9 – Downloadable virtual goods, namely, computer programs featuring footwear, clothing, headwear, eyewear, bags, sports bags, backpacks, sports equipment, art, toys, and accessories for use online and in online virtual worlds.

35 – Retail store services featuring virtual goods, namely, footwear, clothing, headwear, eyewear sports bags, backpacks, sports equipment, art, toys, and accessories for use online; on-line retail store services featuring virtual merchandise, namely, footwear, clothing, headwear, eyewear, bags, sports bags, backpacks, sports equipment, art, toys, and accessories.

41- Entertainment services, namely, providing on-line, non-downloadable virtual footwear, clothing, headwear, eyewear, bags, sports bags, backpacks, sports equipment, art, toys, and accessories for use in virtual environments.

Read more about filing trade mark applications for NFTs.

Why should I care about the metaverse?

As we all know, with every opportunity comes challenges. The question that you need to consider is how you can protect your trade marks from being misappropriated and/or infringed in the metaverse.

Registering your trade mark creates the presumption that this mark does not infringe upon those of others and as the owner of this trade mark, you would hold the exclusive right to use the mark in the virtual world in respect of those goods and services for which it is registered. You are then entitled to enforce these trade mark rights against any unauthorised use in the virtual world.

One of the more prevalent challenges that will be brought about by the metaverse is that it provides the space and opportunity for infringers to encroach upon and profit from the brand equity of well-established brands. Ensuring, therefore, that your trade mark is adequately protected in respect of goods or services functioning in the metaverse would be crucial.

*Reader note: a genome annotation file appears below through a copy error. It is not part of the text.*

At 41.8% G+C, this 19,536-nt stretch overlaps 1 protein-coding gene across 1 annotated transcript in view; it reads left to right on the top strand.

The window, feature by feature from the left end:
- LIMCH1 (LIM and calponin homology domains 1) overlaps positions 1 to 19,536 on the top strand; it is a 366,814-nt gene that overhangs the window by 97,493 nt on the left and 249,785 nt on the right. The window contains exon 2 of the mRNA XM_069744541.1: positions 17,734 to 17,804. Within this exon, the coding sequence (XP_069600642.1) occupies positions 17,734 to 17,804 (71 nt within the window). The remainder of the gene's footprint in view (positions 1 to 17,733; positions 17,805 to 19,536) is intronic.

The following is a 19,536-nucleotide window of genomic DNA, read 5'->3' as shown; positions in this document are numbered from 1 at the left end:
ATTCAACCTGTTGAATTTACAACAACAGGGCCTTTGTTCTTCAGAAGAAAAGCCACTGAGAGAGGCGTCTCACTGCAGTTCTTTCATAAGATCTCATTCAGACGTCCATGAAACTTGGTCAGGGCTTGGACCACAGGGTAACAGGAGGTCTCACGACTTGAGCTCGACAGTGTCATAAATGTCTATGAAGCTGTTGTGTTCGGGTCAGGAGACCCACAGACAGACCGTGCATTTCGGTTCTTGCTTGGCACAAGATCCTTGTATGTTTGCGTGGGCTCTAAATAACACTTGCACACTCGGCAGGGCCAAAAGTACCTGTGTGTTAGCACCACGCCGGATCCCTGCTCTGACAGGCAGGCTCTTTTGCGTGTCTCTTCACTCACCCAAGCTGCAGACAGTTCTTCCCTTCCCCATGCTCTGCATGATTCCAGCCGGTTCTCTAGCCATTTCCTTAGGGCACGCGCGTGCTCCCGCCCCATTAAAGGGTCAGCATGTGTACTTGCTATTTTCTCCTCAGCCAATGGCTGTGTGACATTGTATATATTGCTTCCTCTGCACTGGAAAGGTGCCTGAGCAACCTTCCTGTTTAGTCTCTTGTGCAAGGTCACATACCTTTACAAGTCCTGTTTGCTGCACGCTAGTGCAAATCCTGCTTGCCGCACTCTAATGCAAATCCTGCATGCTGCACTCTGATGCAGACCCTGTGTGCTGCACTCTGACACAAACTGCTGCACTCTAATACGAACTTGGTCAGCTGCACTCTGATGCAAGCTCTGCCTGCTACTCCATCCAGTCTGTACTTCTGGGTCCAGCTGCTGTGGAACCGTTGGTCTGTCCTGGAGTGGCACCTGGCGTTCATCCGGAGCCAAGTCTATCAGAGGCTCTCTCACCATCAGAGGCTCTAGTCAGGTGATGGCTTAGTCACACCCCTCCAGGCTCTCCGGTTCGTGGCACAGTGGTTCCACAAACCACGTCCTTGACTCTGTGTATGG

Trade Marks in the virtual world

As a first step, consider whether your trade mark registrations provide adequate protection in the virtual world. In other words, if you plan to use your trade mark in respect of goods or services in the virtual world, it should be protected in much the same was as it is currently being protected in the real world. We, therefore, encourage our clients to evaluate their trade mark portfolios and to consider whether filing in classes 9, 35 and 41 and potentially other classes of relevance, would be worthwhile to ensure adequate protection of their intellectual property rights.

Most firms also provide a complementary watching service to their clients where clients will be notified if any confusingly similar trade marks to those registered and/or applied for in the name of other entities are advertised for opposition purposes.

Finally, the unauthorised use of your trade marks in the virtual world can also be stopped by notifying the platform of infringing material by means of a takedown notice. A takedown notice is a mechanism provided by most platforms, which allows brand owners to report any third-party infringement that may takes place on their sites.